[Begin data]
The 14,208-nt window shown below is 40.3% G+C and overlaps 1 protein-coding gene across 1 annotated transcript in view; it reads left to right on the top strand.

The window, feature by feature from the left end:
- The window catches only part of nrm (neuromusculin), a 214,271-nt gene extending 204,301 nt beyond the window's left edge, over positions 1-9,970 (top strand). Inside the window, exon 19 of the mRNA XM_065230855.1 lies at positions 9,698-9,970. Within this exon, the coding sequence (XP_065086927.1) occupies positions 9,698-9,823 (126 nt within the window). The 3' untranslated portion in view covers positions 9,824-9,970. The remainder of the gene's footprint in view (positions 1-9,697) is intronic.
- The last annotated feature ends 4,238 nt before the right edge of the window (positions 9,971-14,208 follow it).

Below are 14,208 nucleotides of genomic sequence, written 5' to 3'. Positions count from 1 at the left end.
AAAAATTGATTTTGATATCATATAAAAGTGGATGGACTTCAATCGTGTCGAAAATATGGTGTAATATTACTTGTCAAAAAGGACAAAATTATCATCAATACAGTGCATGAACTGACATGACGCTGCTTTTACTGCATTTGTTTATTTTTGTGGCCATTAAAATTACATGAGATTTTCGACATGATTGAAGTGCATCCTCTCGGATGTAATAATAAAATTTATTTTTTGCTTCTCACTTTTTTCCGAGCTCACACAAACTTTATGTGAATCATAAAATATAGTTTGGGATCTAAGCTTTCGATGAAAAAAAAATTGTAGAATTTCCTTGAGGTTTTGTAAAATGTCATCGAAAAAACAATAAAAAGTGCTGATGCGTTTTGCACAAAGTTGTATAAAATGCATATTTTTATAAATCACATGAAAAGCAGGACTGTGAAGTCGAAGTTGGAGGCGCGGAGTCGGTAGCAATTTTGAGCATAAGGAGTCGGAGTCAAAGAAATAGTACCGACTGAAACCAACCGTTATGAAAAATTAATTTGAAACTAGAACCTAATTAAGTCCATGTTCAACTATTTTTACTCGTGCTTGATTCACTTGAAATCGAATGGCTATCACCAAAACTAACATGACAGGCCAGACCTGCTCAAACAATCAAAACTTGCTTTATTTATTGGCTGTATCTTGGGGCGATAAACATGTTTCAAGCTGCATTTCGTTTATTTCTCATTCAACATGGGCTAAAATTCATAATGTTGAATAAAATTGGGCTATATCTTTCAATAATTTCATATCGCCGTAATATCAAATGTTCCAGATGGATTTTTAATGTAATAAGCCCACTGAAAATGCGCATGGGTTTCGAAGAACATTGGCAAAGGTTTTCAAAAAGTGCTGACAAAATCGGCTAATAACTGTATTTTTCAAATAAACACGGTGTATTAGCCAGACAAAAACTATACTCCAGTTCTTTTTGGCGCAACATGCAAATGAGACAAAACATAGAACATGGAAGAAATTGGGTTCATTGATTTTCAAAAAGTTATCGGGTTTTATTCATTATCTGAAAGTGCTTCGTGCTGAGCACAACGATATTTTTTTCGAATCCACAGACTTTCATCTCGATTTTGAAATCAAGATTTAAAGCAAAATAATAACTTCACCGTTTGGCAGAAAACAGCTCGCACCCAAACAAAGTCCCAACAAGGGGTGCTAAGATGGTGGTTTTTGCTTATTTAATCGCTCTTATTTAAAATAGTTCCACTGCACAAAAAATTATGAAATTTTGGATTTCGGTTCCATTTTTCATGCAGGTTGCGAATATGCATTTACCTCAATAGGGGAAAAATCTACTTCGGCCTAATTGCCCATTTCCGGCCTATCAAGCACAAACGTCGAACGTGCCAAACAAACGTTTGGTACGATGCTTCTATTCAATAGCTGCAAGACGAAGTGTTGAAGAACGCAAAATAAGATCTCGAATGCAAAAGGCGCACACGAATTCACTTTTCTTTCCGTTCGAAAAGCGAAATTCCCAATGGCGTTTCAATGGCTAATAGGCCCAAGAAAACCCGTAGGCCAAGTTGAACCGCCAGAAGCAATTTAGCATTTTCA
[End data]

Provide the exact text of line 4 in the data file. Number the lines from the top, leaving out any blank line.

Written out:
- The last annotated feature ends 4,238 nt before the right edge of the window (positions 9,971-14,208 follow it).